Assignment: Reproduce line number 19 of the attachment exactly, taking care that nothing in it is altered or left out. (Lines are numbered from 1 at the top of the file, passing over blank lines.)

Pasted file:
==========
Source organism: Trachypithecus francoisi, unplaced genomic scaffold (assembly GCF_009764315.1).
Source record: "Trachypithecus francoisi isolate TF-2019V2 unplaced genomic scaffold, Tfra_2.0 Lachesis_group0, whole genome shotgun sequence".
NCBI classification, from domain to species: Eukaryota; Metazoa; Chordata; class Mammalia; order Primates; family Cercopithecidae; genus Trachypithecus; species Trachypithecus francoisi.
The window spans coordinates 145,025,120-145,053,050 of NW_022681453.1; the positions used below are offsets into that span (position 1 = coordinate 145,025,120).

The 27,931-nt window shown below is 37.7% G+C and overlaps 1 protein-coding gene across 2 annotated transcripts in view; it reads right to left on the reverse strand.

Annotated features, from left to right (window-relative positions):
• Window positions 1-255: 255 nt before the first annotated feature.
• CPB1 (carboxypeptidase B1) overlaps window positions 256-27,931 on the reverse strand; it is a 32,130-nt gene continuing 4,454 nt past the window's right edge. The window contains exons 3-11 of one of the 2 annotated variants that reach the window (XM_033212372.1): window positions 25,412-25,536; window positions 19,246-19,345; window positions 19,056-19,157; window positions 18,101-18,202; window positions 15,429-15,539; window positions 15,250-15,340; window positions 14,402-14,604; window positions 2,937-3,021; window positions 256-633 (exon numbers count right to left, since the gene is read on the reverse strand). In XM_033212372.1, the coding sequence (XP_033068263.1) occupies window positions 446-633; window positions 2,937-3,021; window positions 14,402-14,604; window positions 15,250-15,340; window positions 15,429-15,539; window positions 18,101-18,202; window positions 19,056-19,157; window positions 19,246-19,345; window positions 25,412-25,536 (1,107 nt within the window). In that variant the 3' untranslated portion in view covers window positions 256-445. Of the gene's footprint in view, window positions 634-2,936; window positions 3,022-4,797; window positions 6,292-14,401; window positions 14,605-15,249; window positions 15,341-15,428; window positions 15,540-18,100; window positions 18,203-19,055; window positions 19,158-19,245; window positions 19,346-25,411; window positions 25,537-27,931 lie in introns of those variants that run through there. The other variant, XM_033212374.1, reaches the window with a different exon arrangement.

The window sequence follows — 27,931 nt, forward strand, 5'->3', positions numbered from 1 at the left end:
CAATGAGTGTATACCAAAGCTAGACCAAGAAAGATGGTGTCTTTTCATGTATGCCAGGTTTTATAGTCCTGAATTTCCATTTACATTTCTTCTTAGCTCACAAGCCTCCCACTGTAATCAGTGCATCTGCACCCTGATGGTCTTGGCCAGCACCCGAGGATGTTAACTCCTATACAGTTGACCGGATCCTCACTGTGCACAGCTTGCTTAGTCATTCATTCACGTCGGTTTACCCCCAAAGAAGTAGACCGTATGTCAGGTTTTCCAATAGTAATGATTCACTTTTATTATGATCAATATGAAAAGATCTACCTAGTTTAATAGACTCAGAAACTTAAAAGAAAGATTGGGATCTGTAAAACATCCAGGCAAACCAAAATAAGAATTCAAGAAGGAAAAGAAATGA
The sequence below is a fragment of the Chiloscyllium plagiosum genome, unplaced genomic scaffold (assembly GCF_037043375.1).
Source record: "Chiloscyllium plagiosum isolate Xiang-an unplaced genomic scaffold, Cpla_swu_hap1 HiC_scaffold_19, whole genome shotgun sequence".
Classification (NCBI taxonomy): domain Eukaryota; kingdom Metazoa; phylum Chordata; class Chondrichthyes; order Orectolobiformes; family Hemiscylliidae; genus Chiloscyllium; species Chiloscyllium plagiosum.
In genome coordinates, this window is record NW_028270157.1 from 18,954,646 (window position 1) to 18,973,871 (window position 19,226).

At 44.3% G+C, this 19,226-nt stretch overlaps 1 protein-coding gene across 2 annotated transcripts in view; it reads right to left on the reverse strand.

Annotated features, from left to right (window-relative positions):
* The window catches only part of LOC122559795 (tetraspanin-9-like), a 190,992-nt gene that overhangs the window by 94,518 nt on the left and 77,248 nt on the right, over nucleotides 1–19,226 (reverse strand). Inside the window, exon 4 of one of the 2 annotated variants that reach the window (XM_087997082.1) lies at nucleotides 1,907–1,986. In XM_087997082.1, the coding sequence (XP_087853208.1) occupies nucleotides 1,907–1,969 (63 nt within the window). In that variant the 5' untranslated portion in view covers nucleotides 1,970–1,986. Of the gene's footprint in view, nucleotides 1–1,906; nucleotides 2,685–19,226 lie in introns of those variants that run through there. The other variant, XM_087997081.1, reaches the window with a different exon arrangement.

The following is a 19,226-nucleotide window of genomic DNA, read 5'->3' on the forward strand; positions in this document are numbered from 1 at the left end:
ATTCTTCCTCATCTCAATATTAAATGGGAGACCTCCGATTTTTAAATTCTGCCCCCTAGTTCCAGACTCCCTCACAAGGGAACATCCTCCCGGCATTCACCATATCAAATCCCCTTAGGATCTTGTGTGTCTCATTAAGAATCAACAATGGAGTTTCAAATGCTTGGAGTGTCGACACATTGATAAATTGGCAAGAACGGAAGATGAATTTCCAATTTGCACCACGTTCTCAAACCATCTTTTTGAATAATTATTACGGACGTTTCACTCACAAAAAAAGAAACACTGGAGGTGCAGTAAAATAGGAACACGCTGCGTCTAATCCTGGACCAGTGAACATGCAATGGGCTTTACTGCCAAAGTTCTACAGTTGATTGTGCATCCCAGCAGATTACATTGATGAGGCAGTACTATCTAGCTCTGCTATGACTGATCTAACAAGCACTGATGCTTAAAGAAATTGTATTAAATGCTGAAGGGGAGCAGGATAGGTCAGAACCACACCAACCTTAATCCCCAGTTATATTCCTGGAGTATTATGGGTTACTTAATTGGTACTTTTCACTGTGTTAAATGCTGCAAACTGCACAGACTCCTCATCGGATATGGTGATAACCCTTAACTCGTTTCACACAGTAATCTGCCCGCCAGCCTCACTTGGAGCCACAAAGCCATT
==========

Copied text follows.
ATTCTTCCTCATCTCAATATTAAATGGGAGACCTCCGATTTTTAAATTCTGCCCCCTAGTTCCAGACTCCCTCACAAGGGAACATCCTCCCGGCATTCACCATATCAAATCCCCTTAGGATCTTGTGTGTCTCATTAAGAATCAACAATGGAGTTTCAAATGCTTGGAGTGTCGACACATTGATAAATTGGCAAGAACGGAAGATGAATTTCCAATTTGCACCACGTTCTCAAACCATCTTTTTGAATAATTATTACGGACGTTTCACTCACAAAAAAAGAAACACTGGAGGTGCAGTAAAATAGGAACACGCTGCGTCTAATCCTGGACCAGTGAACATGCAATGGGCTTTACTGCCAAAGTTCTACAGTTGATTGTGCATCCCAGCAGATTACATTGATGAGGCAGTACTATCTAGCTCTGCTATGACTGATCTAACAAGCACTGATGCTTAAAGAAATTGTATTAAATGCTGAAGGGGAGCAGGATAGGTCAGAACCACACCAACCTTAATCCCCAGTTATATTCCTGGAGTATTATGGGTTACTTAATTGGTACTTTTCACTGTGTTAAATGCTGCAAACTGCACAGACTCCTCATCGGATATGGTGATAACCCTTAACTCGTTTCACACAGTAATCTGCCCGCCAGCCTCACTTGGAGCCACAAAGCCATT